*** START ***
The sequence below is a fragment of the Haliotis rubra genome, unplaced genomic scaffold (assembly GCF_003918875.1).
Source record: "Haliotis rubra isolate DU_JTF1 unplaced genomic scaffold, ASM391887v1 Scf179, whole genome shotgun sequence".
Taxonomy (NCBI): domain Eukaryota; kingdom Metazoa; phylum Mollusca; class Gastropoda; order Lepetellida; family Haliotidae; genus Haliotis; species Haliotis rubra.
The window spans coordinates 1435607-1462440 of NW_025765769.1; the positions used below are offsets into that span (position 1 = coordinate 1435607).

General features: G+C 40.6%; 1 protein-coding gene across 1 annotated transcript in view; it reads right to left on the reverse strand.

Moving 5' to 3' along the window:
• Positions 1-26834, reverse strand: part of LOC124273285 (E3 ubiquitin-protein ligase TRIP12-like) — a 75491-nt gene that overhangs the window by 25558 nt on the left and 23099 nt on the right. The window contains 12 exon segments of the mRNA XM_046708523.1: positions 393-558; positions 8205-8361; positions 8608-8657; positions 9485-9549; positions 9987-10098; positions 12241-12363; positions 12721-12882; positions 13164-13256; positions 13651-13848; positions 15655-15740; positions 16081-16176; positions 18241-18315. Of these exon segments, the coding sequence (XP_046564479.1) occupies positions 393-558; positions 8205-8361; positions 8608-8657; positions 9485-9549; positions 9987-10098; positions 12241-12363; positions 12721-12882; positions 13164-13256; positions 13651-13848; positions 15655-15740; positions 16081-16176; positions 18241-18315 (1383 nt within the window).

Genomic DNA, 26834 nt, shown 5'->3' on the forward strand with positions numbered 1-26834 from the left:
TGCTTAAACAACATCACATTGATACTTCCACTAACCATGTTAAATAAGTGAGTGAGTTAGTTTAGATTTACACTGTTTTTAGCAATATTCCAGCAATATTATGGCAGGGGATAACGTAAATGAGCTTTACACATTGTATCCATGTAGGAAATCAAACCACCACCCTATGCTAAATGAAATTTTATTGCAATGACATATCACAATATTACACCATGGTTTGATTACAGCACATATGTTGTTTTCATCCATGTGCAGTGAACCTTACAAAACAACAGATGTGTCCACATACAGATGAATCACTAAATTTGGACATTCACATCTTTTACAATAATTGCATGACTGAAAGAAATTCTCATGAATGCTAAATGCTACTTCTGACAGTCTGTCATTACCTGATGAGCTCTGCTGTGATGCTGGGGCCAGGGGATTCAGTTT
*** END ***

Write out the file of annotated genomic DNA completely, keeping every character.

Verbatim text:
The sequence below is a fragment of the Haliotis rubra genome, unplaced genomic scaffold (assembly GCF_003918875.1).
Source record: "Haliotis rubra isolate DU_JTF1 unplaced genomic scaffold, ASM391887v1 Scf179, whole genome shotgun sequence".
Taxonomy (NCBI): domain Eukaryota; kingdom Metazoa; phylum Mollusca; class Gastropoda; order Lepetellida; family Haliotidae; genus Haliotis; species Haliotis rubra.
The window spans coordinates 1435607-1462440 of NW_025765769.1; the positions used below are offsets into that span (position 1 = coordinate 1435607).

General features: G+C 40.6%; 1 protein-coding gene across 1 annotated transcript in view; it reads right to left on the reverse strand.

Moving 5' to 3' along the window:
• Positions 1-26834, reverse strand: part of LOC124273285 (E3 ubiquitin-protein ligase TRIP12-like) — a 75491-nt gene that overhangs the window by 25558 nt on the left and 23099 nt on the right. The window contains 12 exon segments of the mRNA XM_046708523.1: positions 393-558; positions 8205-8361; positions 8608-8657; positions 9485-9549; positions 9987-10098; positions 12241-12363; positions 12721-12882; positions 13164-13256; positions 13651-13848; positions 15655-15740; positions 16081-16176; positions 18241-18315. Of these exon segments, the coding sequence (XP_046564479.1) occupies positions 393-558; positions 8205-8361; positions 8608-8657; positions 9485-9549; positions 9987-10098; positions 12241-12363; positions 12721-12882; positions 13164-13256; positions 13651-13848; positions 15655-15740; positions 16081-16176; positions 18241-18315 (1383 nt within the window).

Genomic DNA, 26834 nt, shown 5'->3' on the forward strand with positions numbered 1-26834 from the left:
TGCTTAAACAACATCACATTGATACTTCCACTAACCATGTTAAATAAGTGAGTGAGTTAGTTTAGATTTACACTGTTTTTAGCAATATTCCAGCAATATTATGGCAGGGGATAACGTAAATGAGCTTTACACATTGTATCCATGTAGGAAATCAAACCACCACCCTATGCTAAATGAAATTTTATTGCAATGACATATCACAATATTACACCATGGTTTGATTACAGCACATATGTTGTTTTCATCCATGTGCAGTGAACCTTACAAAACAACAGATGTGTCCACATACAGATGAATCACTAAATTTGGACATTCACATCTTTTACAATAATTGCATGACTGAAAGAAATTCTCATGAATGCTAAATGCTACTTCTGACAGTCTGTCATTACCTGATGAGCTCTGCTGTGATGCTGGGGCCAGGGGATTCAGTTT